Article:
“We assume that if women are equally talented and committed they should be promoted at the same rate as their male counterparts – this quite simply is not the case,” said Jones. “The root of the problem lies with stereotyping and cultural expectations that still have men case in strong leadership roles, whereas women are still expected to be a little bit delicate and pretty and raise the children. Both sexes are judged if they do things differently to that cultural stereotype, which is deeply ingrained and hard to break.”
Jones and WOB UK believe that one of the keys to breaking this down is to ensure women have access to the information they need. She pointed out that it is more common for men to be asked to join a board, whereas women need to be more proactive – but many simply don’t know where to start. That’s why WOB UK, launched in the UK in 2012 following WOB success in Australia since 2000, collates over 2,000 non-executive board vacancies for more than 8,000 members to peruse, as well as offering workshops, seminars and support in obtaining roles they apply for.
Jones concluded by highlighted that once women get to the top they shouldn’t just stop there, saying that it’s important for them to recognise the role they can play in supporting those who follow behind them by hiring female talent themselves.
With everyone feeling truly inspired and ready to sign up to WOB, Major Chris Hunter QGM took the stand to inspire the audience in a totally different way. Hunter explained how his own personal brand grew quite accidentally from his impressive military background and he was able to turn to his experiences to deliver practical advice for the audience – including “don’t learn the tricks of the trade, learn the trade”. For instance, time spent working with Special Forces personnel taught him that doing the basics well is the key a high success rate, as well as highlighting the importance of the three Rs:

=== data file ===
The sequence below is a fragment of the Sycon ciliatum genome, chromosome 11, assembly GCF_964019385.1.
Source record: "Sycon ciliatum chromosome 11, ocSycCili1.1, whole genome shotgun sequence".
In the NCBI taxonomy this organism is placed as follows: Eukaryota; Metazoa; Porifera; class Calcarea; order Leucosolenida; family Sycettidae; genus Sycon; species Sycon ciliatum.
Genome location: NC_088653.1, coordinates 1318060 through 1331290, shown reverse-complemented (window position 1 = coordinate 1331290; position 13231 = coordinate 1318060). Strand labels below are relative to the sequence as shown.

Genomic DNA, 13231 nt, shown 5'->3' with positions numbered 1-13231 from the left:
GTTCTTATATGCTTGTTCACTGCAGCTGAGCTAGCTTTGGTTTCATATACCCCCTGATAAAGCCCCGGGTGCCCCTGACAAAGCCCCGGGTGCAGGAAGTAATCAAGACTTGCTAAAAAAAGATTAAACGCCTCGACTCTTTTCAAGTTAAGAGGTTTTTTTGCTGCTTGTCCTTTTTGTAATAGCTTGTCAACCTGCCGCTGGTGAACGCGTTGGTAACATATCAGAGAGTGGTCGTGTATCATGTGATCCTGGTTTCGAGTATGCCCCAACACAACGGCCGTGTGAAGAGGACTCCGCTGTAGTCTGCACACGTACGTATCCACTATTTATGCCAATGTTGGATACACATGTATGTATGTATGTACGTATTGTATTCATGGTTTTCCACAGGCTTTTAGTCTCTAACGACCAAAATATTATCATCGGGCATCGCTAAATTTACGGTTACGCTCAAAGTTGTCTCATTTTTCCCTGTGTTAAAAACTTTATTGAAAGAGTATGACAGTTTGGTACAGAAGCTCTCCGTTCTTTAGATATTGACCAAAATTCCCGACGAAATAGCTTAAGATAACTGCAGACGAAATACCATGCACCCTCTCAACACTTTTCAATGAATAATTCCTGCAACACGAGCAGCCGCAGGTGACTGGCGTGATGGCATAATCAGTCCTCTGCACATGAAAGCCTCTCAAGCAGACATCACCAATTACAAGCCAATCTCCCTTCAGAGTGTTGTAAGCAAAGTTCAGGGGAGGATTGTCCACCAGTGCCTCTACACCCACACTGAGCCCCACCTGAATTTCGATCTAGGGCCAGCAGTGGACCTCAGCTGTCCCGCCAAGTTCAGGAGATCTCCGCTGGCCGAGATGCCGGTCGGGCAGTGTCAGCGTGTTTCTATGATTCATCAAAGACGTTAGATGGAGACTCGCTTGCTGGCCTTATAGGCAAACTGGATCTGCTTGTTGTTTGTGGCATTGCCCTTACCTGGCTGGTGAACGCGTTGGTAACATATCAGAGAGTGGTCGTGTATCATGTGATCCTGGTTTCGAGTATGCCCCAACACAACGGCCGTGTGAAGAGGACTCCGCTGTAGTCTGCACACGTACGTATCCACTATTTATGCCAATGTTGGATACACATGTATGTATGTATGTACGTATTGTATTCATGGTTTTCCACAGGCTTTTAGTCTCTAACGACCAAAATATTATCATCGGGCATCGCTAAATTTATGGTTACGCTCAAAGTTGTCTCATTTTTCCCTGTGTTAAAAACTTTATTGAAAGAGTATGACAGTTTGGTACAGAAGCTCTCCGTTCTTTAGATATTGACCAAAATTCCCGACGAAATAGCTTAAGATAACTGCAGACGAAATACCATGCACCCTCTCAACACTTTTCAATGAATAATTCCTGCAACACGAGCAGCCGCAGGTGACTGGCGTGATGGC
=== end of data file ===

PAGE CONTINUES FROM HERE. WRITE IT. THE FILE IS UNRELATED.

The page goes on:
- Respect for yourself
- Respect for others
- Responsibility for your actions
The audience found it reassuring to hear from someone who didn’t have their whole career mapped out at the start, but found that one thing led to another and as a result of simply doing a good job he found success. This reinforced the importance of focusing on what’s important to them, with Hunter delivering an overall message that you should always try to excel.
Hunter said, “I’ve always tried to excel, to be my own personal best. There’s always the possibility that there is someone out there that’s better at one thing or another, but if you choose to excel rather than compete it will probably do you more favours.”